Questions about the space race
The Space Race by Matthew Brenden WoodWhat do you see when you look up at the night sky? The potential for amazing discoveries and scientific advancement? During the 1950s and 60s, some people also saw a place that needed to be claimed.
In The Space Race: How the Cold War Put Humans on the Moon, middle school students will explore the bitter rivalry between the United States and the Soviet Union that served as fuel for the fire that catapulted rockets into the great unknown of the next frontier-space. While Neil Armstrong will always be remembered as the first person to set foot on the moon, the people and events behind this accomplishment populate a fascinating tale of politics, science, technology, and teamwork that resulted in what might be the greatest accomplishment of the twentieth century.
Who won the space race? - Jeff Steers
For me, that path involved pursuing graduate studies in aerospace and mechanical engineering at Stanford University, and working with NASA on spacesuit design for future Moon and Mars missions. During this era, each of the two countries attempted to assert its prowess scientifically, technologically, and economically in various domains including land, sea and air, and eventually extending into space. In some ways, the American public viewed the Cold War and the Space Race in particular as a battle between good represented by democracy and evil represented by communism. In a similar way, the Apollo 13 mission just a year later, was plagued with a whole series of technical problems, and nearly turned into a loss-of-life category disaster. Wernher von Braun, known as the father of modern rocketry, stated during the Apollo days that from a technological standpoint we should have been able to put a human on Mars by , given the national resolve to do so. Even in the early days of the Space Race, there were intense debates over the wisdom, cost, risk and benefit of human vs.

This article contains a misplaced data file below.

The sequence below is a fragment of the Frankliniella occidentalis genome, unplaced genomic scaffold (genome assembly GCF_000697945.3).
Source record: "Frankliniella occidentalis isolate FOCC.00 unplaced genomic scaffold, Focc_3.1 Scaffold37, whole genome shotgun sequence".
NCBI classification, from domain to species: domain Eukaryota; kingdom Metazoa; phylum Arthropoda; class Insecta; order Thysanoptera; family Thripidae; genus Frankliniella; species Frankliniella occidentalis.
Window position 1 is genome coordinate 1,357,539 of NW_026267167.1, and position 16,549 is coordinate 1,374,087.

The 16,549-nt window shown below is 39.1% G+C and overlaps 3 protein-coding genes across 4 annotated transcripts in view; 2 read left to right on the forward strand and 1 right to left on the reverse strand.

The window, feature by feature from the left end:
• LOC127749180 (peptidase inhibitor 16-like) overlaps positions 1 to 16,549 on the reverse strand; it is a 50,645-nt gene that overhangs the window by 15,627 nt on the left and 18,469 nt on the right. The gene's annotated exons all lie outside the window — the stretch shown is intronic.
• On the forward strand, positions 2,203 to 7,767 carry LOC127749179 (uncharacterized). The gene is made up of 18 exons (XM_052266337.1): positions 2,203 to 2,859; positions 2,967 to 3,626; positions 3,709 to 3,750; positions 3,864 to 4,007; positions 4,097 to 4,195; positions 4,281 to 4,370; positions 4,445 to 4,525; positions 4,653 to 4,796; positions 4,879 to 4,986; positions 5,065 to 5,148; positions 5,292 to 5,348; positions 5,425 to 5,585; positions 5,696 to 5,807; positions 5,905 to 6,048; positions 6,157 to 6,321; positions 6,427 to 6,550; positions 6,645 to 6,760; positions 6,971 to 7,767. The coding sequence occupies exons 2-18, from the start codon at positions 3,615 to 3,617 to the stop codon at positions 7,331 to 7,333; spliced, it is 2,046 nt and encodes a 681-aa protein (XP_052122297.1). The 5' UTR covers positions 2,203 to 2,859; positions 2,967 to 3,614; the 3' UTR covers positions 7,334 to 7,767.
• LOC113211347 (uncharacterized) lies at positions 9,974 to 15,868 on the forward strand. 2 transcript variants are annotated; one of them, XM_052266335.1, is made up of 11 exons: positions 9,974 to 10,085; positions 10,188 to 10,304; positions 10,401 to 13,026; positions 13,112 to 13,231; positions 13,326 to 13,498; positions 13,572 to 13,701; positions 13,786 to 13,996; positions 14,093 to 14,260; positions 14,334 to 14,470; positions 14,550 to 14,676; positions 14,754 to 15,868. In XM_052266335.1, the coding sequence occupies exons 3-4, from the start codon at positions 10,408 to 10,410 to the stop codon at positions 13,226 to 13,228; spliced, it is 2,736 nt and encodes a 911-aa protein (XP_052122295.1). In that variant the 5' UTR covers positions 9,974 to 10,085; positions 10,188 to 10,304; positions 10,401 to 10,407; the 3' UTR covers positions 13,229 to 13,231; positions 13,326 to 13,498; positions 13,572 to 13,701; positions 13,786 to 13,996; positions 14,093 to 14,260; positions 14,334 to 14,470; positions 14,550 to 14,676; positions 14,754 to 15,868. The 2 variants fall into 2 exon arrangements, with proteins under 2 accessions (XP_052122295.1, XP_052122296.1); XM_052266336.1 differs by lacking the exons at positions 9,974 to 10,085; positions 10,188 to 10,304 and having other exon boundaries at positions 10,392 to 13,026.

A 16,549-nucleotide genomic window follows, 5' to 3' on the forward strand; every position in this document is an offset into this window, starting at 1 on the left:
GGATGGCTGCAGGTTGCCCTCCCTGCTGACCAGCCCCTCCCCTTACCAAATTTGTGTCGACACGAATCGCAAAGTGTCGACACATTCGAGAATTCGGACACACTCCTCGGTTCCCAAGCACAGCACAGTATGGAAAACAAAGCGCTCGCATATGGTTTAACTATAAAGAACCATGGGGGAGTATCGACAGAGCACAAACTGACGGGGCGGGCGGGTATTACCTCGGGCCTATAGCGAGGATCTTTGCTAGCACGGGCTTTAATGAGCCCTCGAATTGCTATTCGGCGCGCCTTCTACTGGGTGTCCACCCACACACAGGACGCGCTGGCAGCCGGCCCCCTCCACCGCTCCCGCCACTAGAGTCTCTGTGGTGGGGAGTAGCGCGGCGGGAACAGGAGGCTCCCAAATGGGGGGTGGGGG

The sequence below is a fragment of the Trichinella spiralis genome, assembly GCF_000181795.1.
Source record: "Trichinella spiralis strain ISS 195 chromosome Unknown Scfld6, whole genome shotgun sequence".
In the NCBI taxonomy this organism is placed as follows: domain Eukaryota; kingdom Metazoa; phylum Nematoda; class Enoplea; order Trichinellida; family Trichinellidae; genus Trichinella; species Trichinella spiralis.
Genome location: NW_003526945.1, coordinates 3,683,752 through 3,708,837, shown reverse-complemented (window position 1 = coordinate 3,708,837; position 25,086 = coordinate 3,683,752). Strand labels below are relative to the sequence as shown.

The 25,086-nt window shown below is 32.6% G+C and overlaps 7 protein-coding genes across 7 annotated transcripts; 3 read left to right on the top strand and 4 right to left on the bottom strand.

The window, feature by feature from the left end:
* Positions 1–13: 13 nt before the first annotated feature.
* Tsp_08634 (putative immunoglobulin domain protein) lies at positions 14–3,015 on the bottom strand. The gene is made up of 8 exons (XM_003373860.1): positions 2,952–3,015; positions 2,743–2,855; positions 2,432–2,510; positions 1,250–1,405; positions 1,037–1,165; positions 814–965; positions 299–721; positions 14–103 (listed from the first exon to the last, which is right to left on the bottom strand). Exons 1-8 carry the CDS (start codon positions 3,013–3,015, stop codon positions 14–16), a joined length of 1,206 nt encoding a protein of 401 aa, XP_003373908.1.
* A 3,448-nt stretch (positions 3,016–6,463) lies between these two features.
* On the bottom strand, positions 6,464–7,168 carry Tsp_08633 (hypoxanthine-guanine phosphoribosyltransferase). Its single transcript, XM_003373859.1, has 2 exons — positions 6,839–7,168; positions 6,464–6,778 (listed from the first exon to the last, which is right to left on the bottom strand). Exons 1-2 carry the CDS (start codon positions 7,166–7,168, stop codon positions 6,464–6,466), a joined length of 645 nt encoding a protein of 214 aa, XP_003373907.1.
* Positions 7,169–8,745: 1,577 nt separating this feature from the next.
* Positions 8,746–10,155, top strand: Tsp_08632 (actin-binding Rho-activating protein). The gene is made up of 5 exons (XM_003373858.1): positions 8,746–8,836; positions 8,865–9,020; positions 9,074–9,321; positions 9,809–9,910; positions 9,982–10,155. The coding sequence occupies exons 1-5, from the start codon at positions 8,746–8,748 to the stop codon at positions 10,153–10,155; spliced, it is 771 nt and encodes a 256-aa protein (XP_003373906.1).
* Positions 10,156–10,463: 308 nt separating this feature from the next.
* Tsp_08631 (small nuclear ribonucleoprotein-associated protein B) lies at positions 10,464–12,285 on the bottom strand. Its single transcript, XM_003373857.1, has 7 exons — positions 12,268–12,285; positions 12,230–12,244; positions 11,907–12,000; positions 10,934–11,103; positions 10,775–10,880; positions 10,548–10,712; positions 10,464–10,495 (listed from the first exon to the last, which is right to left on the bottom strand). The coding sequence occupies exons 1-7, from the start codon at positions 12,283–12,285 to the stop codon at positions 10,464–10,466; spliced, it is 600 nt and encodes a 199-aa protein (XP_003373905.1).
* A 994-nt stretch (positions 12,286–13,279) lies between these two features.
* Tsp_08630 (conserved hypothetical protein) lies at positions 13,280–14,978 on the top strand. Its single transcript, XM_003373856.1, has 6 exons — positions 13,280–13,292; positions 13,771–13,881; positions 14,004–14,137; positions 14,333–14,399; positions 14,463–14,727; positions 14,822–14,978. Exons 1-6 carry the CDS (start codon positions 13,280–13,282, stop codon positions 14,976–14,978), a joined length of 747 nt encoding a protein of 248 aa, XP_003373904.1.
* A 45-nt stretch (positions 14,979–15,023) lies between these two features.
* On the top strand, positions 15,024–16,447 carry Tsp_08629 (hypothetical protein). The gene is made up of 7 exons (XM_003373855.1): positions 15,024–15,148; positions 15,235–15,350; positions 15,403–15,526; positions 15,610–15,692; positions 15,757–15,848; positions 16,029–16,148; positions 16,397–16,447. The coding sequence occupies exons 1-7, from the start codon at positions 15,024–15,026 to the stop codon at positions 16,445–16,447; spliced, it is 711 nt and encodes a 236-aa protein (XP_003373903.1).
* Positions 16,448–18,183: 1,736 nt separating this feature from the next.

About This Quiz
World War II started. The Soviet Union launched Sputnik. The Mercury Program began. The success of Sputnik proved: The Soviet Union had smarter scientists. Satellites had to be small.
Both the U. The U. Sputnik is a Russian term that loosely translates as "traveler. In , the Soviets launched Luna 2, which became the first space probe to actually come in contact with the moon. The Soviets won another battle in the race for space when cosmonaut Yuri Gagarin orbited the Earth in Gagarin traveled in Vostok 1, a capsule-like craft.
Index Newest Popular Best. Join FunTrivia for Free : Hourly trivia games, quizzes, community, and more! Here is a quiz on early manned spaceflight. Those of you 'baby boomers' should do well on this one! Difficulty: Tough. Played 4, times.